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Re: Is it the New Art?
« Reply #38 on: September 21, 2016, 11:27:43 PM »

I enjoy the technical aspects of digital but also the traditional aspects  of using  film.  It depends when and where.   If I'm on a vacation, I take my small digital to record the trip in stills with some movie clips and then put it all together in a DVD show for my TV with background music, menus etc.  However when I'm in the mood, I'll shoot  my medium format film camera with tripod and separate light meter.  I'll spend the time looking for the "right" shot and then shooting even bracketing the shots. Love Velvia color.  Lately I've been messing with Tmax BW film and using contrast filters.   Then waiting for the develop film from a pro lab.  I don't have a dark room.  Scanning (which can be a drag) the film and editing and lately just posting on the internet.  So even film has a touch of digital. 

But so what. It's all good.  They all have their place. 
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Rob C

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Re: Is it the New Art?
« Reply #39 on: September 22, 2016, 04:58:33 AM »

I enjoy the technical aspects of digital but also the traditional aspects  of using  film.  It depends when and where.   If I'm on a vacation, I take my small digital to record the trip in stills with some movie clips and then put it all together in a DVD show for my TV with background music, menus etc.  However when I'm in the mood, I'll shoot  my medium format film camera with tripod and separate light meter.  I'll spend the time looking for the "right" shot and then shooting even bracketing the shots. Love Velvia color.  Lately I've been messing with Tmax BW film and using contrast filters.   Then waiting for the develop film from a pro lab.  I don't have a dark room.  Scanning (which can be a drag) the film and editing and lately just posting on the internet.  So even film has a touch of digital.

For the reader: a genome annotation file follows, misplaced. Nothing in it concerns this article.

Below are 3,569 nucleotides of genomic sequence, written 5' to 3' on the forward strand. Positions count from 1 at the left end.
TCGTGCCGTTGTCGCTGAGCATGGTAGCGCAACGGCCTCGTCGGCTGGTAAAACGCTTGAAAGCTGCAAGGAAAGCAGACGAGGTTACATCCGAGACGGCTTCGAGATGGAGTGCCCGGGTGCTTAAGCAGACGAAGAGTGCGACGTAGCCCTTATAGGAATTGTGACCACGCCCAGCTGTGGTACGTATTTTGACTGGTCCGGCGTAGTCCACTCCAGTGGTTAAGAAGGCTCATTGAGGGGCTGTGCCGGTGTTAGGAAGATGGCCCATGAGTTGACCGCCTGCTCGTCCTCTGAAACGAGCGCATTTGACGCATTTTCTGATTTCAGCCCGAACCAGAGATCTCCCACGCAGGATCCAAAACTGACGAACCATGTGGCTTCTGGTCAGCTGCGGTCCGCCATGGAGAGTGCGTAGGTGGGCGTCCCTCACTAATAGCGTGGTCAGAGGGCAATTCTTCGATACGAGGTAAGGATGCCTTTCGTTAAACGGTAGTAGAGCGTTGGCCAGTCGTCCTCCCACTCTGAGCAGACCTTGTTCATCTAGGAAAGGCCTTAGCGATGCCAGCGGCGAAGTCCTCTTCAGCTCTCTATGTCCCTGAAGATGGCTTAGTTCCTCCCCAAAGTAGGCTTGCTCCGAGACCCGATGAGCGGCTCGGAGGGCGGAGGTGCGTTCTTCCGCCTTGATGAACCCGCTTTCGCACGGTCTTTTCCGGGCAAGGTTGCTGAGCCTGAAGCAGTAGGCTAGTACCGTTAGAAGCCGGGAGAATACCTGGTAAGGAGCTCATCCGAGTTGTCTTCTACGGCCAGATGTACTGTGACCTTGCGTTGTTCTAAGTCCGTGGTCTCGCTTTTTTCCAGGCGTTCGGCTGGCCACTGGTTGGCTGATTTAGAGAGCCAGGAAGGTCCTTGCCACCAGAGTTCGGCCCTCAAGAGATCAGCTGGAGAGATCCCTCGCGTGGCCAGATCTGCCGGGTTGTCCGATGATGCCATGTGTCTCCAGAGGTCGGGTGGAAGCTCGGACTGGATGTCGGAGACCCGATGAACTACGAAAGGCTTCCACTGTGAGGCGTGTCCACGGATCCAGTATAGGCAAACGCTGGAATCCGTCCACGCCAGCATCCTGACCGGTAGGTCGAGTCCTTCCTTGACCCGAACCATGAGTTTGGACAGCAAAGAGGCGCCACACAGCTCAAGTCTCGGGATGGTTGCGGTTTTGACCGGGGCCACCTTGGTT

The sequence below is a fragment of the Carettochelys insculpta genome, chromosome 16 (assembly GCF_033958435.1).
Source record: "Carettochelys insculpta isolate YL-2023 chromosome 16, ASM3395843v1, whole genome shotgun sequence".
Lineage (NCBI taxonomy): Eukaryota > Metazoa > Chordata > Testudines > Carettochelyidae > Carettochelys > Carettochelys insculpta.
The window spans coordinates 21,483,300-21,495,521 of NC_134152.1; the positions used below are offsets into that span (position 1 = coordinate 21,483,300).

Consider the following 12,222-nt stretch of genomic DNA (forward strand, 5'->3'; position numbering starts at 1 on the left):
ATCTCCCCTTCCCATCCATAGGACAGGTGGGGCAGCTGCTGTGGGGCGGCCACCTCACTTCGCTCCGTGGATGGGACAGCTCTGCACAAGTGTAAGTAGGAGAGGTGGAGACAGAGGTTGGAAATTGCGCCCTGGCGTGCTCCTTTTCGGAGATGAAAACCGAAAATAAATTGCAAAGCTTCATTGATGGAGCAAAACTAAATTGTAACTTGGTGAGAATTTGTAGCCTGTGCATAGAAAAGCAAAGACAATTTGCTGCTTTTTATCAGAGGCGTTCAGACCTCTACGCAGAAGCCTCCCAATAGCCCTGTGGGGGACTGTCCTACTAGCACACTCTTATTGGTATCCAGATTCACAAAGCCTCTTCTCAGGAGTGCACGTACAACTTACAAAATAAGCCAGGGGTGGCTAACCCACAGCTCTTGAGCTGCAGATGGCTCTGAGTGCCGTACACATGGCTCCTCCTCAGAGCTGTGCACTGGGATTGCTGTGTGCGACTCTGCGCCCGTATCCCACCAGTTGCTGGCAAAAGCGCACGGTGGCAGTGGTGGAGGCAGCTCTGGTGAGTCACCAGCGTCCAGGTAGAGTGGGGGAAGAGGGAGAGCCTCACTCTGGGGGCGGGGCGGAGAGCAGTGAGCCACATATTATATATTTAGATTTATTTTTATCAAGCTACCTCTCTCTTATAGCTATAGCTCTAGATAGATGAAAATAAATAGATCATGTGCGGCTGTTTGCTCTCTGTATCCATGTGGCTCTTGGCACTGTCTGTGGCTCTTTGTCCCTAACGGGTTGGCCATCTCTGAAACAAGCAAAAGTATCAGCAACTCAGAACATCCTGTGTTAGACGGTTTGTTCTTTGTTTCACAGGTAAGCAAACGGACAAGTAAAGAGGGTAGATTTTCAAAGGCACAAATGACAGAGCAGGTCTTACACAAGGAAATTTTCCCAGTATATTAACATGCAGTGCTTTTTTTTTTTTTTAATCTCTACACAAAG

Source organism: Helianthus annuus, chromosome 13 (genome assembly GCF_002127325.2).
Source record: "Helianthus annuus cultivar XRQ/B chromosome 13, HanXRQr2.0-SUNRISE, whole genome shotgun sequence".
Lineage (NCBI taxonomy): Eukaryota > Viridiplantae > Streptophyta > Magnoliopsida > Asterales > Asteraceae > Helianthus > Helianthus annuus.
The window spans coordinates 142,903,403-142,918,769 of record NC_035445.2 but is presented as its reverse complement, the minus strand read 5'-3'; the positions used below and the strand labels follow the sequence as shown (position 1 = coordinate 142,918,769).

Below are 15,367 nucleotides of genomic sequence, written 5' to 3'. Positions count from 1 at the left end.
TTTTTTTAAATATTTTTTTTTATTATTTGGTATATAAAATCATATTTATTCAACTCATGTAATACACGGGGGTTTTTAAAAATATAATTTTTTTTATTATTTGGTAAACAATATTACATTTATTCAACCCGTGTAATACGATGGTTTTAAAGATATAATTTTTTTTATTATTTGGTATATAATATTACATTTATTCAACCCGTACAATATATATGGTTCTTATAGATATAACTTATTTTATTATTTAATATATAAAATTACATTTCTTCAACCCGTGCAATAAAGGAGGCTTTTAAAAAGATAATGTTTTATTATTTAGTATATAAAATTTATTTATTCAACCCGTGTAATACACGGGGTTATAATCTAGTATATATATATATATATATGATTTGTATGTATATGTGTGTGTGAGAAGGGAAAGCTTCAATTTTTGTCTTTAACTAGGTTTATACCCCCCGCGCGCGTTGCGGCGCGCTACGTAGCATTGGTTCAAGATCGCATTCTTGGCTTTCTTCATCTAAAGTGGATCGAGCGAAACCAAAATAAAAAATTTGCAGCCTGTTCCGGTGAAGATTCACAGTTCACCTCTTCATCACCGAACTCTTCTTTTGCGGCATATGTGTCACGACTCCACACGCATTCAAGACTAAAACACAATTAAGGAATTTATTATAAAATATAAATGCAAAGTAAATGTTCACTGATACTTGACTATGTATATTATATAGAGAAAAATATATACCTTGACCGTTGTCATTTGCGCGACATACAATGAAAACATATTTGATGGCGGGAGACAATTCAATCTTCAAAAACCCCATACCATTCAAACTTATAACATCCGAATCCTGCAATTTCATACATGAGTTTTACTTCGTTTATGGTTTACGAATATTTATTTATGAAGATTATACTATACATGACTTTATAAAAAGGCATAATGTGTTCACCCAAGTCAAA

But so what. It's all good. They all have their place.


That's actually the bottom line.

I find that it's really down to what's possible at the time. I tried film here in Mallorca before the advent of digital, and had to close my darkroom due to the water shortage and the impossibility of filtering out enough grit. As bad, due to said water shortages, I went onto plastic multigrade papers and hated them.

In the end, I shot only transparencies for work (which was nice) but stopped doing much personal stuff at all.

Only through digital, compounded with the eventual loss of my wife, did photography return as something to spend my life doing as a way of filling the void it would otherwise have remained. So I guess that I have to thank digital for allowing me to find a solution to current life circumstances.

But insofar as film is concerned, I owe it everything. I also feel that unless one takes the process, personally, right through to its logical conclusion, not a lot is gained. Were I an art photographer with gallery back-up etc. I'd want to print wet, but that would mean setting up an entirely new way of life to the one I have at present.

Perhaps, when I boil it all down, what I miss most of all is using my old film 'blads. God, it felt good, on so many levels.

Rob